was, so she grabbed the binoculars and said it was wild monkeys! We each took a turn with the binoculars and
watched at least a dozen monkeys walking around on the rocks, swinging in the trees,
and poking around in the sand. It was
quite exciting seeing monkeys in the wild, and a much different experience than
the stage monkeys we saw through the crowds on Monkey Beach in Phi Phi. We decided to go on a dingy mission to see if
we could get close so hopped in the dingy and paddled over, trying to be as
quiet as possible. We got quite close to
shore, close enough to see there were actually at least 20 or 30 of them,
including babies, but as soon as the kids hurled the bananas they brought along
the monkeys got spooked and climbed into the safety of the trees. We paddled around for a while, hoping they
would come back down for the bananas, but they remained wary of us, so we fired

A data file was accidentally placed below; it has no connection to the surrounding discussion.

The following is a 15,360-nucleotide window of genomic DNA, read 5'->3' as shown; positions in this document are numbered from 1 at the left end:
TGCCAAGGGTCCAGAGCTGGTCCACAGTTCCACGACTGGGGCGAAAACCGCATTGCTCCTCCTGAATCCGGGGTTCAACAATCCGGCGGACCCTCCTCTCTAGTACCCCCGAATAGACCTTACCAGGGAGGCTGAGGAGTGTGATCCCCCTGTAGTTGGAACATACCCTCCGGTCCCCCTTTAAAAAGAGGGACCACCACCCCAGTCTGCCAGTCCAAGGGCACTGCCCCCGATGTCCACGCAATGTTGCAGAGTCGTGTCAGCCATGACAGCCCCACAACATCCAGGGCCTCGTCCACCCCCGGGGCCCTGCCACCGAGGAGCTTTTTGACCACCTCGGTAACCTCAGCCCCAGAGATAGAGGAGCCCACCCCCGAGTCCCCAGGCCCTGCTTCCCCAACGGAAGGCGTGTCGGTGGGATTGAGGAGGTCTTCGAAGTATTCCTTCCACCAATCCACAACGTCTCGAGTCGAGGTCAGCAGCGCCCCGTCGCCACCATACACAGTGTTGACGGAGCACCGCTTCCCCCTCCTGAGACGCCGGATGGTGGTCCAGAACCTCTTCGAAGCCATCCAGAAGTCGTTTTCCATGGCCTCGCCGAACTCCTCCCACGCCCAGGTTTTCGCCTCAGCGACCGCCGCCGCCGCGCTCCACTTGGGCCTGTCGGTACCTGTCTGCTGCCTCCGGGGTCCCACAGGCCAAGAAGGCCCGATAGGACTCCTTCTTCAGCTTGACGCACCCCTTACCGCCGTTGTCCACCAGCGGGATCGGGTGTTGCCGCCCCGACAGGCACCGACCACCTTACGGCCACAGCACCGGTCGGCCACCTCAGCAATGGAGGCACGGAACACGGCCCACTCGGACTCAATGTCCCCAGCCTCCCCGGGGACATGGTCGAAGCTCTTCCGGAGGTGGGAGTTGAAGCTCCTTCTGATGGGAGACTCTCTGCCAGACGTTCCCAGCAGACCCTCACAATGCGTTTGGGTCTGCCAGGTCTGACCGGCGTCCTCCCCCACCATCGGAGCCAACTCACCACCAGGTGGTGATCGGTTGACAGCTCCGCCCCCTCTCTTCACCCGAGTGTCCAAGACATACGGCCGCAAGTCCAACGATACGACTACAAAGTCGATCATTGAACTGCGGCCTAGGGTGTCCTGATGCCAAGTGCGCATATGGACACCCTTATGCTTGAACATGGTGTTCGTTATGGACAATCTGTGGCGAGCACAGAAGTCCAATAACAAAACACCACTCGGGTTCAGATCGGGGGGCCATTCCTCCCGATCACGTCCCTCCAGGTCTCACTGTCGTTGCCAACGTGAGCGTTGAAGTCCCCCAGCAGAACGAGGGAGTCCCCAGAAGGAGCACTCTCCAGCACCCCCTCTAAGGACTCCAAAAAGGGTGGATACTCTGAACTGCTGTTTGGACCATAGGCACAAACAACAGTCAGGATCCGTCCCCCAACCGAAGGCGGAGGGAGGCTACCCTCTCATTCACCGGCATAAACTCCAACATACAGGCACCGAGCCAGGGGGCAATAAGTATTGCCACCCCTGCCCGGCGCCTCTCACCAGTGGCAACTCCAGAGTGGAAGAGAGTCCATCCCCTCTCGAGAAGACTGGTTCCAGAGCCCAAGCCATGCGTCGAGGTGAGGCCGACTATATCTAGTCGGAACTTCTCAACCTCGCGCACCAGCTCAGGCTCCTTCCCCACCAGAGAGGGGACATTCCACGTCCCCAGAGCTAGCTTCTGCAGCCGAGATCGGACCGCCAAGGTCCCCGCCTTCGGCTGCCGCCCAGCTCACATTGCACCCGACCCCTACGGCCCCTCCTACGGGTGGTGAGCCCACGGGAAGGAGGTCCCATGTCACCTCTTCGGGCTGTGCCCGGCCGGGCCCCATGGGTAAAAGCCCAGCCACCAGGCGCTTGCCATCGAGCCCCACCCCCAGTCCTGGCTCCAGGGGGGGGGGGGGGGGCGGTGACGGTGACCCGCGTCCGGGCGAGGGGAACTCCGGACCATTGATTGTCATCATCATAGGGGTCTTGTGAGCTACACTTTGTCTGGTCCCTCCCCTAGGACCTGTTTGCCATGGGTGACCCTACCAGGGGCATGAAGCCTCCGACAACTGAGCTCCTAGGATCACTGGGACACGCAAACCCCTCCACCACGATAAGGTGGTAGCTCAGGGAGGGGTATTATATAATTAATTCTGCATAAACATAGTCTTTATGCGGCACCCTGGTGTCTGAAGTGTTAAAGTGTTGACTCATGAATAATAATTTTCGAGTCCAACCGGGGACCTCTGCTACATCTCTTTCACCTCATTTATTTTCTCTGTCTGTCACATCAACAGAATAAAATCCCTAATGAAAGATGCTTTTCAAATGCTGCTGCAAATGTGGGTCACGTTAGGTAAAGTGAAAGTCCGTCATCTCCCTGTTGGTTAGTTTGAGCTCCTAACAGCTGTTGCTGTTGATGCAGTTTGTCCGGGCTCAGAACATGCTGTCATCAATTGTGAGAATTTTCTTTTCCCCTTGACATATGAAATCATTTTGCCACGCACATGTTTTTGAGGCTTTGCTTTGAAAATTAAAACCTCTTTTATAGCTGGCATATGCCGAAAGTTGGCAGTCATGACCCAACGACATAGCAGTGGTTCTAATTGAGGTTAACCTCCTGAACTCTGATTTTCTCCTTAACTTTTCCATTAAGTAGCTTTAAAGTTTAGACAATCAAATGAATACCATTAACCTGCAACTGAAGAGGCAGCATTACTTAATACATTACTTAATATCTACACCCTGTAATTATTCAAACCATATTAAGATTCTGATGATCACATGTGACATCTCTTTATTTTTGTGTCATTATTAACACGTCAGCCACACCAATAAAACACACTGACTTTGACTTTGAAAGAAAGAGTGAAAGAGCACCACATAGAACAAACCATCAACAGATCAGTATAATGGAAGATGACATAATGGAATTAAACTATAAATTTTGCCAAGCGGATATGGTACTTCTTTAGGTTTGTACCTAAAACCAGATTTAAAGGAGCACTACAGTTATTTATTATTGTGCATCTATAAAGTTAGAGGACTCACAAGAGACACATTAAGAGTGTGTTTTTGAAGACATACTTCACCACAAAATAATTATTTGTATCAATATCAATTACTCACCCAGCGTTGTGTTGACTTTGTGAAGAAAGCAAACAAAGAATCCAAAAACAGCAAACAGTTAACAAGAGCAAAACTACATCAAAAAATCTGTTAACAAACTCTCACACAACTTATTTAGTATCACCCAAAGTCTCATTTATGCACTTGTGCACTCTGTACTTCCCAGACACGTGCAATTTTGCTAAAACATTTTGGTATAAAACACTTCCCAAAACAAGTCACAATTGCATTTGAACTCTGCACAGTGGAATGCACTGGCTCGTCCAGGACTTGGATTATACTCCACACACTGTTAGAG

up the dingy motor and cruised over to the secluded beach.
A secluded beach anywhere in the world has everything you
need for hours of entertainment. We
walked up and down the shoreline watching crabs scurrying around, collecting coral
pieces and rocks, digging in the sand, finding sea glass, throwing rocks into
the ocean, splashing, writing messages in the sand with sticks, finding
circular shells and skipping them across the water. We went for a long swim and floated around in
the ocean. We climbed the nearby rocks
and explored the gaps, cracks, crevices, crannies and fissures, finding all
sorts of creatures and objects of interest.
We snapped dried twigs from the trees and stuck them in the sand for
fun. The grand finale was a dozen rounds
of hermit crab racing with Toddy’s gigantor hermit crab (the largest we’ve